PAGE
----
That was my first thought as well. Either suicidal/having some sort of mental health crisis or taking time off to seriously reflect on making major life changes because they felt they made some serious mistakes. Religion honestly would never cross my mind.

    5. snaketime*

      I have a similar reaction.

      It wouldn’t make me think that the person was suicidal, but it would make me think that they were having some kind of mental or emotional crisis, or had exceptionally poor judgement about how their communication would be received. Having the message be just “Please forgive me” without any context makes it seem a lot worse.

      It’s hard to see how anything good will come from trying to do this as part of your work communication.

      1. UKDancer*

        Yes, I’d have the same thought. I think if you want to do this, and especially if you’re dealing with a non-Jewish audience, you need to provide some context. I am not Jewish and a message like that would just make me wonder if you were feeling alright or having some form of crisis and wonder how I can help. I think it’s necessary to tell people why you’re sending the message if you want them to understand your meaning.

        1. Violet Fox*

          I’m Jewish and I would wonder a lot of the same thing. Jewish forgiveness.. at least as I was taught is different, and it’s a lot more about doing the introspection and then the work to right the wrongs you have done rather than asking for, begging for, or even expecting any sort of forgiveness.

          1. MrsMaisel*

            I’m Jewish and would also perceive it this way.

            Honestly if I received an email like this, I wouldn’t even put two and two together and realize it was in reference to Yom Kippur.

      2. just another bureaucrat*

        My immediate thought was just “DON’T DO IT!” If I got this I’d be immediately calling someone to see if the person was ok, if they were allowed in the building still. Like this reads as terrifyingly vague to me. I read it as more “I’m about to do something horrific”.

        There are a lot of bad actions that a person can take that they might do that for but oof. The only thing that would stop that is most people see the out of office and don’t read the whole thing? Please OP use some other language.

    6. Buffy fan*

      Ok so one time I got really drunk and I was hanging out with a former roommate of mine. (I actually think this may have been on my 21st birthday which explains why I was feeling so nostalgic). So anyway I said “You’re such a good friend and I’m so sorry about that thing I said freshman year.” And she had totally forgotten about whatever spat I was apologizing for and thought I was apologizing for something else that I had totally forgotten about. (To be fair we were great friends but terrible roommates). And then we sorta did a drunken rehash of both disputes. So I guess the moral of the story is that the thing that you think you need to apologize for may not be the same as the thing your friend thinks you need to apologize for. And weirdly open ended apologies invite a lot of confusion and may even bring up hurt feelings.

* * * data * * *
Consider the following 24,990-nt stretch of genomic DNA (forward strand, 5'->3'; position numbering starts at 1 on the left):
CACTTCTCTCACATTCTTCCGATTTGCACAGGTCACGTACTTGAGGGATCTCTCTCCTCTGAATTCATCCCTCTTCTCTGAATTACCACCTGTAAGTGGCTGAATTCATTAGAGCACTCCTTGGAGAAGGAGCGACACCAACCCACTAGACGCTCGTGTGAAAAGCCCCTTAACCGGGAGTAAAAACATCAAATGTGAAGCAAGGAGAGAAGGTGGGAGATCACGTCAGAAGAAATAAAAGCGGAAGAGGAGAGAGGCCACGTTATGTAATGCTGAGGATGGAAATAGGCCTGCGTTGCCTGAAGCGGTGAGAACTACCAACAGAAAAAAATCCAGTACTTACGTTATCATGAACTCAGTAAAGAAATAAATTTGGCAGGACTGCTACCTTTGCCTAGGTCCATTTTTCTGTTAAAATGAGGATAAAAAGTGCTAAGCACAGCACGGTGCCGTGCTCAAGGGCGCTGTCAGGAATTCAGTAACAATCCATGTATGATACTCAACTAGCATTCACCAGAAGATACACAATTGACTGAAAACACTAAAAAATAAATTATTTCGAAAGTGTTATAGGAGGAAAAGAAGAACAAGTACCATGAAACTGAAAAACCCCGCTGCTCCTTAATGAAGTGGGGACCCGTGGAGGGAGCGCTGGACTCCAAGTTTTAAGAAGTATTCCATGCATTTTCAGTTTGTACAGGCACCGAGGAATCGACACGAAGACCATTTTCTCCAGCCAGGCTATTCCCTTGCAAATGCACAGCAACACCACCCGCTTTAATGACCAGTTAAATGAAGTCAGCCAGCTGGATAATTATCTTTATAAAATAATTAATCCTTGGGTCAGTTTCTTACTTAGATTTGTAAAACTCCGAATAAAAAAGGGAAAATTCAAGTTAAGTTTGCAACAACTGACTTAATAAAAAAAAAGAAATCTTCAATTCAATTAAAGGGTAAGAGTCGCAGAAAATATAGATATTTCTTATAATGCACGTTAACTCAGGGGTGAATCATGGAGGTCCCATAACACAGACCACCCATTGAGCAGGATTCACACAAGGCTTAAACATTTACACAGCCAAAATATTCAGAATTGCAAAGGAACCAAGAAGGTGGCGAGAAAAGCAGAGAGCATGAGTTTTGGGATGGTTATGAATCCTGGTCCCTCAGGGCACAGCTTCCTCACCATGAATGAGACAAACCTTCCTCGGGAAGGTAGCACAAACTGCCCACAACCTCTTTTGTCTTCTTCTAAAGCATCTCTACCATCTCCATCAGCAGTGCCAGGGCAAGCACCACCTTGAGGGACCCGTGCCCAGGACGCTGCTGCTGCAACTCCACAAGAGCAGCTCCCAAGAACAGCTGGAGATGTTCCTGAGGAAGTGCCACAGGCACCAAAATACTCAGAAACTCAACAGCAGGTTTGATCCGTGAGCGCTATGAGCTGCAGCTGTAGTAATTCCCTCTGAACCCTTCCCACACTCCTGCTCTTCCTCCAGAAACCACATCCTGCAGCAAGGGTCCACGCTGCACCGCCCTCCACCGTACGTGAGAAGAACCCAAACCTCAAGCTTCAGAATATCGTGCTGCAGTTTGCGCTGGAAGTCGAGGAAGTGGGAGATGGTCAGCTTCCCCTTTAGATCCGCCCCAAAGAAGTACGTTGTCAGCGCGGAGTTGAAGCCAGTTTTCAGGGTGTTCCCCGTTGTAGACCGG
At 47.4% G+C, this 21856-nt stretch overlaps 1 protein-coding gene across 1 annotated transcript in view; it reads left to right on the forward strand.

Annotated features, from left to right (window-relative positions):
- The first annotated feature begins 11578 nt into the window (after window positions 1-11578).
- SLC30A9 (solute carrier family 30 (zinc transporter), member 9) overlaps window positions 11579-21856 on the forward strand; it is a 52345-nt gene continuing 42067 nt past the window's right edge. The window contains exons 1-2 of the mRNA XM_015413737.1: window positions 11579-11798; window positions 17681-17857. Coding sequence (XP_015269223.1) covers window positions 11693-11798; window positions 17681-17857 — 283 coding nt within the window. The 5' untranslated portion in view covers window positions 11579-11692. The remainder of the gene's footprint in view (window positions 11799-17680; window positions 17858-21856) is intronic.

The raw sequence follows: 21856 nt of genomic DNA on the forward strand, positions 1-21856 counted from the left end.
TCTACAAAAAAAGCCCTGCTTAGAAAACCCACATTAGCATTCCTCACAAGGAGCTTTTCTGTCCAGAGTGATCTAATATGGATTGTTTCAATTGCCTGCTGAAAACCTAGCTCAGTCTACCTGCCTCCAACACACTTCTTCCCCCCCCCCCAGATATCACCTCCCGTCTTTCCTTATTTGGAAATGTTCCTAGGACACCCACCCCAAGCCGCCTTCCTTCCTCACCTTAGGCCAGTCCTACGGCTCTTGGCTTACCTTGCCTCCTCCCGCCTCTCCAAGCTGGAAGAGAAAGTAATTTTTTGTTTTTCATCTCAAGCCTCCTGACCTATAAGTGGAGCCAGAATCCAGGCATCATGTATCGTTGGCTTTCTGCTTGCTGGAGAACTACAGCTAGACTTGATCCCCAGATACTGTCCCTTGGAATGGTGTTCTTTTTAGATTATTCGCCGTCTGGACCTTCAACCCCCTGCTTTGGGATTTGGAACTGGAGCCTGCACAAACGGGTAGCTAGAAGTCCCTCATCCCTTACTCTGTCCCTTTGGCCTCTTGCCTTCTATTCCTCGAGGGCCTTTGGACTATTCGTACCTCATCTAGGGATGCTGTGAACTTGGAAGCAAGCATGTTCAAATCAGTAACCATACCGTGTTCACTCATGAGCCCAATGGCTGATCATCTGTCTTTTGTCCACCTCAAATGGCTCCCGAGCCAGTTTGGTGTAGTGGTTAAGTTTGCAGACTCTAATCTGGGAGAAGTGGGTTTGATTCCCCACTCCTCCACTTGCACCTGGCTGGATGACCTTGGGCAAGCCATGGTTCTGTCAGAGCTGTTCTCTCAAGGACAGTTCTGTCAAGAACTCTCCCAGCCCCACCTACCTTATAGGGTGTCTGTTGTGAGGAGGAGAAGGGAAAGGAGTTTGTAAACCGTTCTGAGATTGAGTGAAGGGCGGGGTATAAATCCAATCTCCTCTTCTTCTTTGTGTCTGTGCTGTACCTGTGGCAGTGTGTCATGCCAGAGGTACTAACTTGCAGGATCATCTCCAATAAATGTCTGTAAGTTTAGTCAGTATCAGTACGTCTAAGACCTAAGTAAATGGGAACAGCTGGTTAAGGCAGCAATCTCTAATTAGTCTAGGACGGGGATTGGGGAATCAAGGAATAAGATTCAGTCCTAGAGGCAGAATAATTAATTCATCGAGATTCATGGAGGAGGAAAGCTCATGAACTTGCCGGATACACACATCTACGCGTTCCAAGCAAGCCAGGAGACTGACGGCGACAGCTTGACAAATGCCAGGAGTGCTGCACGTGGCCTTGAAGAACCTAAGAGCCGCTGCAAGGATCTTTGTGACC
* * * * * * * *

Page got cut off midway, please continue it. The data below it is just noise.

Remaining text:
7. Despachito*

      I’d say non-Jews would be confused thinking that you are either suicidal or something very bad is happening.

      I cannot speak for Jews as I am not one, but if the intent is to genuinely ask for forgiveness if you hurt someone, this seems like a very non-personal, easy way out; it costs nothing to just add an automatic answer, and it does not seem like you put any real thought or effort in it.

      I’d leave it out of business mails completely because I cannot see any good coming from it, and if you have a tradition to ask forgiveness, perhaps it would serve better its purpose to do it in person and only to those who understand and share the tradition?

      1. Artemesia*

        This too. Sending it out to people you have limited business contact with seems odd. I would think that the real requirement is to apologize personally to actual friends and family you have offended.

      2. Stitch*

        I used to work for Hillel in college specifically for Shabbat and the High Holy Days (event staff for these things tends to not be Jewish so people don’t miss the holiday or service) and this isn’t something I encountered. And we’d get regular emails from the rabbi.

        1. Stitch*

          My point being as someone who’s non-Jewish but has sat through multiple Yom Kippur services, even then, with just a vague statement of apology in a work email a week before I might simply not make the connection. I think an explicit explanation needs to accompany it. There have been some good suggestions for a script.

          1. Lady_Lessa*

            I agree with the idea of mentioning the reason. I, personally, make more of a connection with Yom Kippur, but either that or Jewish New Year would clarify the reasons.